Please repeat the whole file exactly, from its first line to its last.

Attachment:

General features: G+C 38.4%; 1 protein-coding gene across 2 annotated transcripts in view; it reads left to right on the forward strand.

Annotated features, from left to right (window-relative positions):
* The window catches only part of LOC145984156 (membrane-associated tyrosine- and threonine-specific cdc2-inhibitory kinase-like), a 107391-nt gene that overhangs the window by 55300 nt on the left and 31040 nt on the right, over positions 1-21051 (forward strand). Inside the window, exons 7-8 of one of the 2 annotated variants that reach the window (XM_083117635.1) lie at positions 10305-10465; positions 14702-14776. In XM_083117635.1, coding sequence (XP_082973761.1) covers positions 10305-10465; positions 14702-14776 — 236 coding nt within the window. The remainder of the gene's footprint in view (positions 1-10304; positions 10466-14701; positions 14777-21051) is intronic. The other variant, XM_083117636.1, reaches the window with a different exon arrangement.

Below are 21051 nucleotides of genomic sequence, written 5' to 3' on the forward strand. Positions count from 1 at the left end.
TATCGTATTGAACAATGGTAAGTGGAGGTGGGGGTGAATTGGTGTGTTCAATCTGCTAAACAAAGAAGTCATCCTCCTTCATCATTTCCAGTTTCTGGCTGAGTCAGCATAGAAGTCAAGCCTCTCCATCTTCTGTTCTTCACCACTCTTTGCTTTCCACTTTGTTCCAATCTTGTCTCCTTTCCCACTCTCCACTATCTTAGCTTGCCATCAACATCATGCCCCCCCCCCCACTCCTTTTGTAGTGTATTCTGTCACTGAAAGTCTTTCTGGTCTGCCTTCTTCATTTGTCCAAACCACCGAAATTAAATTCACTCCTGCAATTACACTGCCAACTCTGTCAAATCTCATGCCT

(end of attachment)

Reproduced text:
General features: G+C 38.4%; 1 protein-coding gene across 2 annotated transcripts in view; it reads left to right on the forward strand.

Annotated features, from left to right (window-relative positions):
* The window catches only part of LOC145984156 (membrane-associated tyrosine- and threonine-specific cdc2-inhibitory kinase-like), a 107391-nt gene that overhangs the window by 55300 nt on the left and 31040 nt on the right, over positions 1-21051 (forward strand). Inside the window, exons 7-8 of one of the 2 annotated variants that reach the window (XM_083117635.1) lie at positions 10305-10465; positions 14702-14776. In XM_083117635.1, coding sequence (XP_082973761.1) covers positions 10305-10465; positions 14702-14776 — 236 coding nt within the window. The remainder of the gene's footprint in view (positions 1-10304; positions 10466-14701; positions 14777-21051) is intronic. The other variant, XM_083117636.1, reaches the window with a different exon arrangement.

Below are 21051 nucleotides of genomic sequence, written 5' to 3' on the forward strand. Positions count from 1 at the left end.
TATCGTATTGAACAATGGTAAGTGGAGGTGGGGGTGAATTGGTGTGTTCAATCTGCTAAACAAAGAAGTCATCCTCCTTCATCATTTCCAGTTTCTGGCTGAGTCAGCATAGAAGTCAAGCCTCTCCATCTTCTGTTCTTCACCACTCTTTGCTTTCCACTTTGTTCCAATCTTGTCTCCTTTCCCACTCTCCACTATCTTAGCTTGCCATCAACATCATGCCCCCCCCCCCACTCCTTTTGTAGTGTATTCTGTCACTGAAAGTCTTTCTGGTCTGCCTTCTTCATTTGTCCAAACCACCGAAATTAAATTCACTCCTGCAATTACACTGCCAACTCTGTCAAATCTCATGCCT